More about this item

    Keywords

    democracy; Middle East; Islam; regime change;

    JEL classification:

    • H1 - Public Economics - - Structure and Scope of Government
    • P48 - Economic Systems - - Other Economic Systems - - - Political Economy; Legal Institutions; Property Rights; Natural Resources; Energy; Environment; Regional Studies
    • Z12 - Other Special Topics - - Cultural Economics - - - Religion

    NEP fields

    This paper has been announced in the following NEP Reports:

    Statistics

    Access and download statistics

    Corrections

    All material on this site has been provided by the respective publishers and authors. You can help correct errors and omissions. When requesting a correction, please mention this item's handle: RePEc:iie:wpaper:wp05-5. See general information about how to correct material in RePEc.

    For technical questions regarding this item, or to correct its authors, title, abstract, bibliographic or download information, contact: (Peterson Institute webmaster). General contact details of provider: http://edirc.repec.org/data/iieeeus.html .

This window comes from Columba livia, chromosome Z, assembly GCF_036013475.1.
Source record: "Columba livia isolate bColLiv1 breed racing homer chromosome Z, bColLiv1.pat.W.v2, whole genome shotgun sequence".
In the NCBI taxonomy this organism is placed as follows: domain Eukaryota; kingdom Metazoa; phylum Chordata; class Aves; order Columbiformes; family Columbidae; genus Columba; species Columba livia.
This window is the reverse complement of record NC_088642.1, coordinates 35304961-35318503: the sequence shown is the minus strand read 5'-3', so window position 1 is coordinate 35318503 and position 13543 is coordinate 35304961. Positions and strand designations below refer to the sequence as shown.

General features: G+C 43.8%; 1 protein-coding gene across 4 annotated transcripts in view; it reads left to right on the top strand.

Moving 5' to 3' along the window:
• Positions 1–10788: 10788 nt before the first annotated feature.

If you have authored this item and are not yet registered with RePEc, we encourage you to do it here. This allows to link your profile to this item. It also allows you to accept potential citations to this item that we are uncertain about.

    If CitEc recognized a reference but did not link an item in RePEc to it, you can help with this form .

    If you know of missing items citing this one, you can help us creating those links by adding the relevant references in the same way as above, for each refering item. If you are a registered author of this item, you may also want to check the "citations" tab in your RePEc Author Service profile, as there may be some citations waiting for confirmation.

    Please note that corrections may take a couple of weeks to filter through the various RePEc services.

    IDEAS is a RePEc service hosted by the Research Division of the Federal Reserve Bank of St. Louis . RePEc uses bibliographic data supplied by the respective publishers.